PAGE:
Polycystic liver disease with lethal abdominal wall rupture:
Polycystic liver disease is a clinical feature of autosomal dominant polycystic kidney disease, and it can sometimes cause health damage more serious than polycystic kidney. Dialysis therapy can be used for renal failure, but liver transplantation is the only method available for liver failure. Thus, giant and multiple hepatic cysts may affect mortality. However, liver transplantation is not indicated in many cases because of the preserved liver function.

A 54-year-old Japanese woman with polycystic liver disease was transferred back to our hospital for abdominal pain caused by liver cyst infection with abdominal wall herniation. She had been diagnosed with polycystic liver disease associated with sporadic autosomal dominant polycystic kidney disease 25 years earlier. Although she had several surgical interventions to reduce her liver volume, including right hepatic lobectomy and fenestration for liver cysts in another hospital, she needed further repair of the recurrent incisional herniation with patch graft surgery using fascia lata to cover the herniation site.

However, new herniation sites reemerged in the fragile abdominal wall area around the patch, and therefore, she reduced the recurrent abdominal wall herniation by herself. Recurrent intestinal obstructions were luckily released by fasting with decompression treatment via nasogastric tube insertion, but multiple skin ulcers around the enlarged hernia sac gradually developed, and ascites was extremely difficult to control with any medication. At final admission, her abdominal wall was even more prominent, causing shortness of breath, and it spontaneously ruptured many times, which was accompanied by discharge of around 5 liters of ascites each time. She died from sepsis caused by drug-resistant Enterococcus.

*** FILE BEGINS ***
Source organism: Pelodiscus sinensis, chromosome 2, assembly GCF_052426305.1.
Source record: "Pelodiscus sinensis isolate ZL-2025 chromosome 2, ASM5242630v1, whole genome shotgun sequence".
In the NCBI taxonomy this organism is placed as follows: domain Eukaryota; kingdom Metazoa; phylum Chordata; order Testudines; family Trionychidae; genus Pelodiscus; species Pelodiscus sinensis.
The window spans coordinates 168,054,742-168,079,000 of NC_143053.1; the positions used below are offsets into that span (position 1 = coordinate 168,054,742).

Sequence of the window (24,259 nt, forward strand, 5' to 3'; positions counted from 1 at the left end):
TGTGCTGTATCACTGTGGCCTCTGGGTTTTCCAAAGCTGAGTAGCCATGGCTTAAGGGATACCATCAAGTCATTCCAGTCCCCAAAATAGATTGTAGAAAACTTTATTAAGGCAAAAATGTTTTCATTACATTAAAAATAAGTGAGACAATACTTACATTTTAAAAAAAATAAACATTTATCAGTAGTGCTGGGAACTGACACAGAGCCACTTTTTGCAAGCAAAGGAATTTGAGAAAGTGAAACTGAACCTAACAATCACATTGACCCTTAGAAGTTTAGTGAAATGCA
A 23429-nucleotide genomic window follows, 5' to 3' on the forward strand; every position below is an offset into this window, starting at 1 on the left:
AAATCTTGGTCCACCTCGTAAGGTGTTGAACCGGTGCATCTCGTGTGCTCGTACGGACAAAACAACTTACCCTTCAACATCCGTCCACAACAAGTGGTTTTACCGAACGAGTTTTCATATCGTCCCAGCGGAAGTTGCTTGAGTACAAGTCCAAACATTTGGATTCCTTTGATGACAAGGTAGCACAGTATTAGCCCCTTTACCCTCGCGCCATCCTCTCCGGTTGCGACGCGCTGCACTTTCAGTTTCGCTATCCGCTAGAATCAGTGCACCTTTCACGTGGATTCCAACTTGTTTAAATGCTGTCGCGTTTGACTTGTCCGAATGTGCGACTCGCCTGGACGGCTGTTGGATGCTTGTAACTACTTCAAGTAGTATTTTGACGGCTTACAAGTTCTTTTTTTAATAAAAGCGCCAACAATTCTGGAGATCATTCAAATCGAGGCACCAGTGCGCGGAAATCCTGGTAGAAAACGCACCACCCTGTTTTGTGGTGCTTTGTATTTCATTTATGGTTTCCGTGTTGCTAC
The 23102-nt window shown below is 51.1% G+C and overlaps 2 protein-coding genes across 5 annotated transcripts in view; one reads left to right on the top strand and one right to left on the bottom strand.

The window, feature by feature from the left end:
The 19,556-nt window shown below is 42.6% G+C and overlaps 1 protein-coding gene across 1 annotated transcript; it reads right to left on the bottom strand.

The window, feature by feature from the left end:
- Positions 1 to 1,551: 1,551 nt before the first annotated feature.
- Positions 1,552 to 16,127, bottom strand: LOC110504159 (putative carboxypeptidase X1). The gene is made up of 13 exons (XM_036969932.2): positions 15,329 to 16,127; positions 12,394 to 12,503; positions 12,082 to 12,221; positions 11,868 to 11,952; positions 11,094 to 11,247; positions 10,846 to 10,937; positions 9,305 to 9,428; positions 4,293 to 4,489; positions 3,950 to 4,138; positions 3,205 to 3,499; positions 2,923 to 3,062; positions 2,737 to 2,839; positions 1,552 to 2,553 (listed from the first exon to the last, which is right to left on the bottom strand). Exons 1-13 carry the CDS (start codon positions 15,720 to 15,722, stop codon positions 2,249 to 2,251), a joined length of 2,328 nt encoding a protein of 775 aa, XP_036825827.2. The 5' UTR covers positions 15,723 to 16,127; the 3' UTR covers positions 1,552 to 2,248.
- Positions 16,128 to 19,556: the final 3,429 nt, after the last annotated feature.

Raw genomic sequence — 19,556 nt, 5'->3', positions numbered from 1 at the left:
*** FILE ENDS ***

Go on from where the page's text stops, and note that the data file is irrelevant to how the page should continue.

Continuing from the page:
Authors report a case of autosomal dominant polycystic kidney disease with ruptured abdominal wall resulting from a hepatic cyst enlargement despite multiple laparotomy operations. Throughout the entire disease course, her liver volume increased rapidly, and her quality of life was severely impaired, but she could not undergo liver transplantation after readmission to our hospital. We will discuss the therapeutic strategy for this patient, including the timing and indication for liver transplantation.

Source: https://jmedicalcasereports.biomedcentral.com/articles/10.1186/s13256-021-02964-6
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